In 1654, Smolensk was once more attacked. Leslie commanded the siege himself, and after the city was finally retaken, Leslie was named the new Voyevod, or regional commander, of the city.

He remained in Russian service for the rest of his life, and founded the Russian branch of the Leslie family (which also had a distinguished history).

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Mixing up the ingredients …mix.gif

All the above information was more than enough to start writing the song.

Since Sir Alexander had been so successful, and that was, effectively, the message of the story’s punchline too, I thought I would make the Chorus a general reflection on the reputation Scots have for doing well abroad.

The verses practically structured themselves as a timeline of his life:

  • Verse 1 – Alexander’s military background
  • Verse 2 – The Czar’s decision to employ him as Ambassador to the Ottoman Court
  • Verse 3 – the negotiations, and the encounter with and recognition by the Turkish Grand Vizier

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Lend an ear and an eye …

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Sir Alexander Leslie © Bob Leslie 2017

SirAlex.gif ……………………………………………………………..

What’s the pattern? …knitsheep.gif

The Verses alternate lines of

  • 7 stressed syllables &
  • 5 stressed syllables

to a total of 8 lines. 

  • “Sir Alexander Leslie, younger son of Auchintoul wi’ a letter from King Charles tae Russia came”

There is an exception in Line 7 of V1, where there are only 6 stresses – that’s because there is a pause in the vocal, but the regular beat is maintained by the instrumental backing.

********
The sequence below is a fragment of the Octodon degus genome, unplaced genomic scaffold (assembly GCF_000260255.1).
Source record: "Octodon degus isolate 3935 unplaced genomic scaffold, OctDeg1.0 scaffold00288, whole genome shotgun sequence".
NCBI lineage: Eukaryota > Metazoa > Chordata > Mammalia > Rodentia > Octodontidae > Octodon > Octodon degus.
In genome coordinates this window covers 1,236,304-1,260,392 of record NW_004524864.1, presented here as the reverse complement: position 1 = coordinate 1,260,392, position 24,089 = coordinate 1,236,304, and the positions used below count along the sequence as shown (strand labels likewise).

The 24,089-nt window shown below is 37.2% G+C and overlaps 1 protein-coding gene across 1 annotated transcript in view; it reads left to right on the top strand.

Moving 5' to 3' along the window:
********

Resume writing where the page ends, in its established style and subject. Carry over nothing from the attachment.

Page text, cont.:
The Chorus has 4 lines with the same alternating pattern of 7 and 5 stressed syllables.

This pattern is absolutely regular through the whole song. ……………………………………………………………..

Metre matters …

Rhythmically, the song is mainly in dah-DUMs (iambs), with some dah-dah-DUMs (anapests) and DUM-dahs (trochees).

Verse 1

  • Line 1 has 7 iambs

    metr.gif

  • Line 2 has 1 anapest and 4 iambs
  • Line 3 has 1 anapest and 6 iambs
  • Line 4 has 1 anapest and 4 iambs
  • Line 5 has 1 anapest and 6 iambs 
  • Line 6 has 1 anapest and 4 iambs
  • Line 7 has 1 anapest, 2 iambs1 anapest, and 2 iambs
  • Line 8 has 1 anapest and 4 iambs

Verse 2

 

  • Line 1 has 7 iambs
  • Line 2 has 1 anapest and 4 iambs
  • Line 3 has 1 anapest and 6 iambs
  • Line 4 has 1 anapest and 4 iambs
  • Line 5 has 1 anapest and 6 iambs
  • Line 6 has 1 anapest and 4 iambs
  • Line 7 has 1 anapest and 6 iambs
  • Line 8 has 5 iambs

Verse 3

  • Line 1 has 1 anapest and 6 iambs cavey.gif
  • Line 2 has 1 anapest and 4 iambs
  • Line 3 has 7 iambs
  • Line 4 has 1 anapest and 4 iambs
  • Line 5 has 1 anapest and 6 iambs
  • Line 6 has 1 anapest and 4 iambs
  • Line 7 has 7 iambs
  • Line 8 has 1 anapest and 4 iambs

Chorus

  • Line 1 has 1 anapest and 6 iambs
  • Line 2 has 1 anapest and 4 iambs
  • Line 3 has 1 anapest and 6 iambs
  • Line 4 has 5 iambs

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The main variation in the rhythm is the occasional substitution of an anapest for a iamb.beat.gif